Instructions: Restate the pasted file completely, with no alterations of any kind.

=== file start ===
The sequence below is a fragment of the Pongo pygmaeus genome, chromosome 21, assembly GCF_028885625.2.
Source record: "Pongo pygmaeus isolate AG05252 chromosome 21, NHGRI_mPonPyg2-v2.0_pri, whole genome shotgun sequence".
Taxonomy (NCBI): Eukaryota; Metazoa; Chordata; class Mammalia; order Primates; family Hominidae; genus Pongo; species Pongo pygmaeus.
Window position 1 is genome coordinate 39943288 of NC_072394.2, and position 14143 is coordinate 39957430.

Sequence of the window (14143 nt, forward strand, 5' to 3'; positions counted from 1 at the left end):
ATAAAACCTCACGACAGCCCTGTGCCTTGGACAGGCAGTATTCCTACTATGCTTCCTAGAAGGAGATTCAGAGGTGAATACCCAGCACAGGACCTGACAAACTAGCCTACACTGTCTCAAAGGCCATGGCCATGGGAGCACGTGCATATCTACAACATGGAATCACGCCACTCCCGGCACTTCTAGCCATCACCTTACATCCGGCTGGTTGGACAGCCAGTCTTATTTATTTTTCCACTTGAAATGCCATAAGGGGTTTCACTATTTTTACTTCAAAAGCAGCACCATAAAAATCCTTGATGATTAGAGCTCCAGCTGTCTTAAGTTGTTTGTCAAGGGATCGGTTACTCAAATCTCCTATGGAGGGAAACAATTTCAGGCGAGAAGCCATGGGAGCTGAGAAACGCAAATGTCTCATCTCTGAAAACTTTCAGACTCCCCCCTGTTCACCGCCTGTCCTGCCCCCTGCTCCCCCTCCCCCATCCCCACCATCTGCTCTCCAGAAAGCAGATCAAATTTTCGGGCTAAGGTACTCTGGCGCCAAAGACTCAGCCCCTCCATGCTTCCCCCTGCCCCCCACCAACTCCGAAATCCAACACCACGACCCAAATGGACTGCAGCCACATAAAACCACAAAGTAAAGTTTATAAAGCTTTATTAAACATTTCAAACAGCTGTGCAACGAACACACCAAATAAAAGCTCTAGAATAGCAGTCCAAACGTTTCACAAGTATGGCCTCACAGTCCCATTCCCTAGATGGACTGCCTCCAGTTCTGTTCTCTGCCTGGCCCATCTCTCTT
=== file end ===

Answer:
The sequence below is a fragment of the Pongo pygmaeus genome, chromosome 21, assembly GCF_028885625.2.
Source record: "Pongo pygmaeus isolate AG05252 chromosome 21, NHGRI_mPonPyg2-v2.0_pri, whole genome shotgun sequence".
Taxonomy (NCBI): Eukaryota; Metazoa; Chordata; class Mammalia; order Primates; family Hominidae; genus Pongo; species Pongo pygmaeus.
Window position 1 is genome coordinate 39943288 of NC_072394.2, and position 14143 is coordinate 39957430.

Sequence of the window (14143 nt, forward strand, 5' to 3'; positions counted from 1 at the left end):
ATAAAACCTCACGACAGCCCTGTGCCTTGGACAGGCAGTATTCCTACTATGCTTCCTAGAAGGAGATTCAGAGGTGAATACCCAGCACAGGACCTGACAAACTAGCCTACACTGTCTCAAAGGCCATGGCCATGGGAGCACGTGCATATCTACAACATGGAATCACGCCACTCCCGGCACTTCTAGCCATCACCTTACATCCGGCTGGTTGGACAGCCAGTCTTATTTATTTTTCCACTTGAAATGCCATAAGGGGTTTCACTATTTTTACTTCAAAAGCAGCACCATAAAAATCCTTGATGATTAGAGCTCCAGCTGTCTTAAGTTGTTTGTCAAGGGATCGGTTACTCAAATCTCCTATGGAGGGAAACAATTTCAGGCGAGAAGCCATGGGAGCTGAGAAACGCAAATGTCTCATCTCTGAAAACTTTCAGACTCCCCCCTGTTCACCGCCTGTCCTGCCCCCTGCTCCCCCTCCCCCATCCCCACCATCTGCTCTCCAGAAAGCAGATCAAATTTTCGGGCTAAGGTACTCTGGCGCCAAAGACTCAGCCCCTCCATGCTTCCCCCTGCCCCCCACCAACTCCGAAATCCAACACCACGACCCAAATGGACTGCAGCCACATAAAACCACAAAGTAAAGTTTATAAAGCTTTATTAAACATTTCAAACAGCTGTGCAACGAACACACCAAATAAAAGCTCTAGAATAGCAGTCCAAACGTTTCACAAGTATGGCCTCACAGTCCCATTCCCTAGATGGACTGCCTCCAGTTCTGTTCTCTGCCTGGCCCATCTCTCTT